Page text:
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Chinese Poetry: the Birth of Literature
Poetry is the earliest form of Chinese literature that originated from folk songs before the written Chinese language even existed. The earliest anthology of ancient poems, Shi Jing (Book of Poetry), which is prized by scholars for its literary and historic significance, dates back to between the 11th and 6th century BC. Conventionally, Chinese poetry is divided into four classes -- shi or poetry, ci, ge or songs, and fu.
History of Poetic Culture
Rhyme had always been an essential part of Chinese poetry. TheShiverse form (poetry) evolved fromShi Jing-- a collection of poems written in four-word verses. Instead of glorifying gods and heroes as was the case in early poems of other cultures, these poems expressed the daily lives of the peasants: their sorrows and joys, occupations and festivities. Characterized by simplicity of language and emotion, they marked the beginning of Chinese poetry.
Qu Yuan, a poet of the Chu State (4th century BC), wroteChuci(Elegies of Chu), pioneering a unique form of classical Chinese poetry, both romantic and mythological. Next cameYuefu(the Great Ballads), a general term for folk songs and ballads of the Han Dynasty (206BC-220AD).
The heyday of poetry, like so many other Chinese art forms, came in the Tang Dynasty (618-907) -- a period of general peace and prosperity. More than 50,000 poems written by 2,200 poets during these 300 years are still known today. Li Bai (701-762), "the Immortal", and Du Fu (712-770), "the sage", are the twin pinnacles of Chinese poetry.
In the Song Dynasty (960-1279), while poetry in five- and seven- syllable lines (wuyanandqiyan) and other classical forms was generally regarded as somewhat inferior,Ciflourished. Sorrows of widows and divorced women or others who have been separated from their husbands comprised the main theme ofCiin its initial stages of development. In time, themes became increasingly diverse along with changes in society.
In modern Chinese arts, politics and patriotic sentiment inevitably took precedence. The May 4th Movement of 1919 called on science and democracy to give birth to "new poetry" -- an entirely new genre that broke out of the rigid form, language and meter of classical poetry.
The Goddessby Guo Moruo (1892-1987) -- an ardent call for social reform and rebellion against the decadent, old regime -- is identified as the beginning of the movement from classical poetry to new poetry. By the early 1940s a whole generation of powerful poets had emerged.
Chinese poetry comes in three forms:
Gushi(old poetry) is arranged in five, six or seven-syllable lines, or long and short verses. As a rule, the rhymes can be changed in almost any place -- from even to inflected tones, or vice versa. Much more liberty is permitted with the tonal order within a line, which is decided by individual temperament.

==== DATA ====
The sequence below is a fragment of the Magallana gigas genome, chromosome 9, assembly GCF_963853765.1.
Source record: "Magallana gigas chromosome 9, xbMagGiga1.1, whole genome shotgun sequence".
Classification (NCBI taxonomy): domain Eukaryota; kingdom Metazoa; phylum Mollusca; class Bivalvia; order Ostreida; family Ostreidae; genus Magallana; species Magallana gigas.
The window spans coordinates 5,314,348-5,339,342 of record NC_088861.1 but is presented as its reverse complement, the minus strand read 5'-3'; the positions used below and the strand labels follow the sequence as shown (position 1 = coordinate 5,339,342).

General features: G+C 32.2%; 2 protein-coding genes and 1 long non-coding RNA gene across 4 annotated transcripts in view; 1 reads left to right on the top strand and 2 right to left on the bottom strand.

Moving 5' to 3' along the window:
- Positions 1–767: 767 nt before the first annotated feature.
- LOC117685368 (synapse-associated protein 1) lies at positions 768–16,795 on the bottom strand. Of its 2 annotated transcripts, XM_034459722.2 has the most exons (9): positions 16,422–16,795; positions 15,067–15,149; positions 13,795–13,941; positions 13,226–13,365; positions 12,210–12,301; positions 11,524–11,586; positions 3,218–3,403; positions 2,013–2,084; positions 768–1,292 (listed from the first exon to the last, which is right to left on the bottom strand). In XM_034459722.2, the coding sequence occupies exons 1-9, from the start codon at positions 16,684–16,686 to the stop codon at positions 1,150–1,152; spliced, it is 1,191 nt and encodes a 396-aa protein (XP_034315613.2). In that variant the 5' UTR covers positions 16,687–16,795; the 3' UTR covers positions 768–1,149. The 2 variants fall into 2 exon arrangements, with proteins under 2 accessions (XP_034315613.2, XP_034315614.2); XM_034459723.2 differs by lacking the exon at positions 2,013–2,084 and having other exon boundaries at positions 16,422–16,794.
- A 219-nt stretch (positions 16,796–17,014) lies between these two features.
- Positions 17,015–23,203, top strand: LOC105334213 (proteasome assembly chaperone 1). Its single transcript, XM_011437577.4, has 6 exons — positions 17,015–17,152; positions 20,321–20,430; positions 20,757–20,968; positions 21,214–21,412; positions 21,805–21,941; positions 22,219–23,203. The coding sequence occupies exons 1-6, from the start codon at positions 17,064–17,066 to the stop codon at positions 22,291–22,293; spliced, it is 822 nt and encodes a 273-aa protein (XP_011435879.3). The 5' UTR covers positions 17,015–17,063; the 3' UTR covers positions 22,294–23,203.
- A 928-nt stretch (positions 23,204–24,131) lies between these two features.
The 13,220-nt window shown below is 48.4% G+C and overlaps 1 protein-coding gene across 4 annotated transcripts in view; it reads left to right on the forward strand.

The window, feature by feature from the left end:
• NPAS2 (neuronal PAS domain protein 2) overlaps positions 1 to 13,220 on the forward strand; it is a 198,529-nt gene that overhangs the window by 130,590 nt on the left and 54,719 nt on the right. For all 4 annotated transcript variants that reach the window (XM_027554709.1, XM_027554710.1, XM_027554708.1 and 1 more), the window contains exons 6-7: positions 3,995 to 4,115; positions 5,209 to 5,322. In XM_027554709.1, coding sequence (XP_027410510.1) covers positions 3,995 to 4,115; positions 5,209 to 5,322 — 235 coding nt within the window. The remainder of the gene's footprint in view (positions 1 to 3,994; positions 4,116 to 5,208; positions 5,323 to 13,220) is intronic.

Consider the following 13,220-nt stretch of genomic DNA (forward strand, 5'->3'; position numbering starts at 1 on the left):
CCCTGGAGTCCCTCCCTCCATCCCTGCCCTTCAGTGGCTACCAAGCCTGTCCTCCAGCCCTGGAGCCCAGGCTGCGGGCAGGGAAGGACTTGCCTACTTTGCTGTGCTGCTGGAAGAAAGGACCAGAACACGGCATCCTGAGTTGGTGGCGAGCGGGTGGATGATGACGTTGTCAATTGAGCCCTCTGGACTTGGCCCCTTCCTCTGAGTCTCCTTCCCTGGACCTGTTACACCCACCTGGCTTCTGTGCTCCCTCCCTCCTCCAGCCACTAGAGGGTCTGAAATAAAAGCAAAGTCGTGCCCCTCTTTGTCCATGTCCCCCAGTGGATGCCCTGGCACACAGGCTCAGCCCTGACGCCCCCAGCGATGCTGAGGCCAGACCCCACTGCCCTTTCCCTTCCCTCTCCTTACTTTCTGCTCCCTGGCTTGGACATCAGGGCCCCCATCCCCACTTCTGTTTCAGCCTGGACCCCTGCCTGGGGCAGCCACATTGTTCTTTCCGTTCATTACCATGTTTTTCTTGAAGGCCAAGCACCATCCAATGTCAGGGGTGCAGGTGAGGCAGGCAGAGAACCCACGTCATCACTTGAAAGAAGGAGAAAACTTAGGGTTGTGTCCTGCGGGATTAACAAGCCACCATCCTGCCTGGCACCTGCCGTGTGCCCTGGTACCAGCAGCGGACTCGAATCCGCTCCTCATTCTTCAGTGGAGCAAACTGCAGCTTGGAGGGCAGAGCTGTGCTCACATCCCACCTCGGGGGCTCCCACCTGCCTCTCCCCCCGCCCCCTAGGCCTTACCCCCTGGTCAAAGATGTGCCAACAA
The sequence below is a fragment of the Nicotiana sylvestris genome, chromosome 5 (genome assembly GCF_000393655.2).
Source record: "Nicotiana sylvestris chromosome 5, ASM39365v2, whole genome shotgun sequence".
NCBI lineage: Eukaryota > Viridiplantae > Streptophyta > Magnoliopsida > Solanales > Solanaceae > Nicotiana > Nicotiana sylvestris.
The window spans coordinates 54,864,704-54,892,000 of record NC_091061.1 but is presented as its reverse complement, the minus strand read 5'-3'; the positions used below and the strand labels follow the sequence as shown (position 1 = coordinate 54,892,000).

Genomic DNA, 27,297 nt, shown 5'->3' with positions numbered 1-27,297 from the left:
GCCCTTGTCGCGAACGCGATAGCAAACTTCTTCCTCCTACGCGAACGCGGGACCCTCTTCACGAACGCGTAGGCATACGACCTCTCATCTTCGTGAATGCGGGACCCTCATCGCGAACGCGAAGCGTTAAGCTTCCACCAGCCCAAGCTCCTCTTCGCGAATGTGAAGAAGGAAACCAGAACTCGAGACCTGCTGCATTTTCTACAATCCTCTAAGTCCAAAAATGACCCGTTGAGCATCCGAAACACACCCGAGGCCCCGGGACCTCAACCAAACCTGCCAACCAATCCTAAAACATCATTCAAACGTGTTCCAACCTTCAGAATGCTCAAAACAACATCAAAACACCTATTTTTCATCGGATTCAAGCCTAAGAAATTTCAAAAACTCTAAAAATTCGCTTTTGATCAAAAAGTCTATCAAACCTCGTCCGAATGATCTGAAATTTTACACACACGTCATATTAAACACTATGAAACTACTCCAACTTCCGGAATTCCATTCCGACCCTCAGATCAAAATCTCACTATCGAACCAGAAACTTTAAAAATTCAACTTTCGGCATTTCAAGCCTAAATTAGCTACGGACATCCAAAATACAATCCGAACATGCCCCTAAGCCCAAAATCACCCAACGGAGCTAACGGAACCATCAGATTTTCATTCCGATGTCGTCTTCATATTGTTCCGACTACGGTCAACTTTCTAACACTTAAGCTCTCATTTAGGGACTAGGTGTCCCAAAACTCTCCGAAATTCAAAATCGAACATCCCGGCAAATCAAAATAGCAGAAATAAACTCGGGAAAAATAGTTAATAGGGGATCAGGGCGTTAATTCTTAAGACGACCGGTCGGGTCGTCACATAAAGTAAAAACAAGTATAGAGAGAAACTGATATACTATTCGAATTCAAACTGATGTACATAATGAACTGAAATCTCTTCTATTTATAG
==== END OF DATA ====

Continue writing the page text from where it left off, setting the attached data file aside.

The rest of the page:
Lushi(code verse) appeared in the Tang Dynasty (618-907) and must contain two or more of so-called parallel couplets. In addition to parallelism in content there is also a phonetic parallelism or a parallelism of tones. Even tones are combined with inflected ones, and vice versa.
Jueju(curtailed verse) only has four lines of five or seven syllables, each with the least words way and a high tone.
The Tang Dynasty produced a new poetic form calledCithat was written to music with strict tonal patterns and rhyme schemes in fixed numbers of lines and words.Cican be defined as "a song without a tune".Ci, which reached its greatest popularity in the Song Dynasty (960-1279), is an intricate tonal pattern to which the writer sets characters.
The third class of poetic literature isGe(songs and poems written to folk melodies) which differs from poetry only in its musical or melodic origin. The difference betweenGeandCiis insignificant: instrumental music always accompaniesCi, butGewas mostly vocal.
The Fu verse form is a prose poem or descriptive poem. Often it is simply a cluster of parallel couplets of varying lengths.
Ci(Lyric Poetry) is a new form of poetry that sprung up in the Tang Dynasty (618-907) and Five Dynasties Period (907-979), which can be performed with music.
Chinese music experienced significant changes in the Sui and Tang dynasties (581-907). With communication of politics, military affairs, business, missionaries and culture, etc., foreign and ethnical music was introduced to the Central Plains in great quantity, which was not only popular among ordinary people, but also in the upper class and palace. It gradually blended with Chinese traditional music of the Han nationality, which gave birth toYanyue(referring generally to all music and dances entertaining banquets). Also known as Popular Music,Yanyuewas the most widespread and popular music with great vitality compared withYayue(Elegant Music). There were 222 melodies ofYanyueplayed with lyrics at dinnertime in the Tang Dynasty. The length of every line of the lyrics varied with the change of rhythms of the melody and these lyrics were the proper form ofCi(Lyric Poetry).
There are many tonal patterns and rhyme schemes ofCipoetry. A book in the Qing Dynasty (1644-1911) collected 660 tonal patterns. With successive additions, there are more than 1,000 tonal patterns in total, but among them only about 100 are frequently used.
Quziciin the Tang Dynasty first prevailed among ordinary people, but the literati began to compose the Lyric Poetry for music since the mid Tang Dynasty.Ciat that time had to be in line with strict rules of both tonal patterns of the music and rhymes of the poetry. From the Song Dynasty (960-1279), a lot ofCicomposers were not specialized in music, and thus they composedCionly in accordance with rules and forms of poems. Therefore,Cigradually could not be played with music, and became an important form of Chinese traditional poetry.